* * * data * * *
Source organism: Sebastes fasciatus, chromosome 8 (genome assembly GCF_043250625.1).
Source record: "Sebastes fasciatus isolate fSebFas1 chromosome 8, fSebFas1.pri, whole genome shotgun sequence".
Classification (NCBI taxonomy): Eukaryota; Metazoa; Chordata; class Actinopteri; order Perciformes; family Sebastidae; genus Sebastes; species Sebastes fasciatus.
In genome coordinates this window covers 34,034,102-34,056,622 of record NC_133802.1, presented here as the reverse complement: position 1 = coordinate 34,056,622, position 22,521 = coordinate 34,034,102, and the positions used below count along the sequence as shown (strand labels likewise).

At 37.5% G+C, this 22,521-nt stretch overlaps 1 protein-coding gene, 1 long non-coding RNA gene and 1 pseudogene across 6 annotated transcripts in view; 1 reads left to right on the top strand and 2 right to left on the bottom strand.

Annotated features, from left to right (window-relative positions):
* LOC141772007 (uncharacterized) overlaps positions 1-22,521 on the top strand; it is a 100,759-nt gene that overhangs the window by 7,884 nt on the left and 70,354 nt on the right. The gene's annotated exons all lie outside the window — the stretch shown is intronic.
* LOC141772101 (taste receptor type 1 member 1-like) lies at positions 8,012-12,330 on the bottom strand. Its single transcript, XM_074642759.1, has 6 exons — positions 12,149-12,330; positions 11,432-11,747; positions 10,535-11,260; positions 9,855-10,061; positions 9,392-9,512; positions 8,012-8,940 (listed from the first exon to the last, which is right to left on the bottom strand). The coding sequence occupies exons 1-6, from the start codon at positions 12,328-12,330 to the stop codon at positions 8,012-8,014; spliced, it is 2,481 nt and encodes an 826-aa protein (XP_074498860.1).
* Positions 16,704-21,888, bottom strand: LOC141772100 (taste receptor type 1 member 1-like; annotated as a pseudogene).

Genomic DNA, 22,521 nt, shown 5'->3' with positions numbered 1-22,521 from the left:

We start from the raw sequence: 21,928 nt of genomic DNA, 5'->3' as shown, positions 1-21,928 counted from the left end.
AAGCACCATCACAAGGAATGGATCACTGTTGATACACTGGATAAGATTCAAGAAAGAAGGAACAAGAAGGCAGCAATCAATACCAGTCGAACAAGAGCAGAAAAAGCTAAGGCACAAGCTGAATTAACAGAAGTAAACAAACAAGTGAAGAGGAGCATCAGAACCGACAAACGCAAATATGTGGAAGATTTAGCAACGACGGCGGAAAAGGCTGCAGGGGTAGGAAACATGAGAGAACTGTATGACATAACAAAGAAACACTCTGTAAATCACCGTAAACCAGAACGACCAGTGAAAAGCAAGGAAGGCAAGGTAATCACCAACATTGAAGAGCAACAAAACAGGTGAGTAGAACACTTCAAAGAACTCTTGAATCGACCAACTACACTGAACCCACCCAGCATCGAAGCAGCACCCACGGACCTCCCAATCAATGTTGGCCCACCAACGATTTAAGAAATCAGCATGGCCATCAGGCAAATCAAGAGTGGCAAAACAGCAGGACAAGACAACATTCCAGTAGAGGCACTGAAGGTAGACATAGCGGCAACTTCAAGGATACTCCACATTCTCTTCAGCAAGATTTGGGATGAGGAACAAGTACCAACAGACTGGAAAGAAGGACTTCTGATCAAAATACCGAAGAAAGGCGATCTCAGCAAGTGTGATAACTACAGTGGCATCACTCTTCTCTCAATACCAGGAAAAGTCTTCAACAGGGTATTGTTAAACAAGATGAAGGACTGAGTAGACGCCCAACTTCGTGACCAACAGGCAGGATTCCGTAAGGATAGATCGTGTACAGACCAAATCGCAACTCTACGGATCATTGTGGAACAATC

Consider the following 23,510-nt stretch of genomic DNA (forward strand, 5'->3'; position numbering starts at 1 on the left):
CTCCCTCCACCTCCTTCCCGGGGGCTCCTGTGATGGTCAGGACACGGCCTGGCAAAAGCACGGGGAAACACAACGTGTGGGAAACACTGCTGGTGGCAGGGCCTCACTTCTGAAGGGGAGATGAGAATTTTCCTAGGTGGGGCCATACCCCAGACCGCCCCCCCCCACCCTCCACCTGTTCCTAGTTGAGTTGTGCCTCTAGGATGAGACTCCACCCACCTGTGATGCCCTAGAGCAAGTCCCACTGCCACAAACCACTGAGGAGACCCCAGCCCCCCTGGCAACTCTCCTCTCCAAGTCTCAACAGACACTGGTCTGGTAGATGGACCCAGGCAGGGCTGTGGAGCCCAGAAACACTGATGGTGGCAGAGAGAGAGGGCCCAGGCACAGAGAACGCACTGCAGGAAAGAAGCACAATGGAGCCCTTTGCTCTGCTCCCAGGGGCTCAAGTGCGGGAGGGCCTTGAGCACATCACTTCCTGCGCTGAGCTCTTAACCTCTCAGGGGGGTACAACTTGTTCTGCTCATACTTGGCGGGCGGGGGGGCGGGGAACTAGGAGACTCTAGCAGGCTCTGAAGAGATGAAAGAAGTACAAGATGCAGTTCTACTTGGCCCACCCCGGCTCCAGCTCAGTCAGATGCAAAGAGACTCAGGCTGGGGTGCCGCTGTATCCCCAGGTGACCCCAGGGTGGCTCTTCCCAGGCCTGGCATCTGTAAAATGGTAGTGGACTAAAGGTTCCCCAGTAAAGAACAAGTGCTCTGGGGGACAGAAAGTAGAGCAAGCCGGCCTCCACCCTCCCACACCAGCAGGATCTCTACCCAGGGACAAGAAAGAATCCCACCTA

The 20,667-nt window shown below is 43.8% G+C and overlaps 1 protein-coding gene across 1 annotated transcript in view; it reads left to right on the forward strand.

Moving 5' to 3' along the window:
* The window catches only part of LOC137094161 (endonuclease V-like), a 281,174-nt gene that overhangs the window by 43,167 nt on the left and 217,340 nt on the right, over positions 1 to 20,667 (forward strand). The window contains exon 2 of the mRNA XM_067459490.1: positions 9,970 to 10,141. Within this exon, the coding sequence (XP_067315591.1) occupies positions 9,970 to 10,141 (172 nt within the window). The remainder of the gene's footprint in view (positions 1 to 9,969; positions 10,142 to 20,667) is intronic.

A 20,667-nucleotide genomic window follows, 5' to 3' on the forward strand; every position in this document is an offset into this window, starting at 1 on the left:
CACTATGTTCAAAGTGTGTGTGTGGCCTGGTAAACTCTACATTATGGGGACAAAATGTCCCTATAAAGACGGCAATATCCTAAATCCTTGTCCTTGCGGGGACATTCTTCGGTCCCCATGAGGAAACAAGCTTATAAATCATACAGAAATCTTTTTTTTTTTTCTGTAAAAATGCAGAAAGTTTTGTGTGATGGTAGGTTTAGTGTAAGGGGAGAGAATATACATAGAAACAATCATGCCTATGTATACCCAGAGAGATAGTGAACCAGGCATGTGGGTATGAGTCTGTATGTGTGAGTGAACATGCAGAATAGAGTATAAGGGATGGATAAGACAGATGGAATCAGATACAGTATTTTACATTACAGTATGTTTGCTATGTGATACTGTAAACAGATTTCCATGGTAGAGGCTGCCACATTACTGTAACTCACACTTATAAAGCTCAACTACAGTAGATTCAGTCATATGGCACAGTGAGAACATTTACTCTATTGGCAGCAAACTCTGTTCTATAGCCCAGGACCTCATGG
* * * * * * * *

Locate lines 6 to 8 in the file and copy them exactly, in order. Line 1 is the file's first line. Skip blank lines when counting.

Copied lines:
Annotated features, from left to right (window-relative positions):
* LOC141772007 (uncharacterized) overlaps positions 1-22,521 on the top strand; it is a 100,759-nt gene that overhangs the window by 7,884 nt on the left and 70,354 nt on the right. The gene's annotated exons all lie outside the window — the stretch shown is intronic.
* LOC141772101 (taste receptor type 1 member 1-like) lies at positions 8,012-12,330 on the bottom strand. Its single transcript, XM_074642759.1, has 6 exons — positions 12,149-12,330; positions 11,432-11,747; positions 10,535-11,260; positions 9,855-10,061; positions 9,392-9,512; positions 8,012-8,940 (listed from the first exon to the last, which is right to left on the bottom strand). The coding sequence occupies exons 1-6, from the start codon at positions 12,328-12,330 to the stop codon at positions 8,012-8,014; spliced, it is 2,481 nt and encodes an 826-aa protein (XP_074498860.1).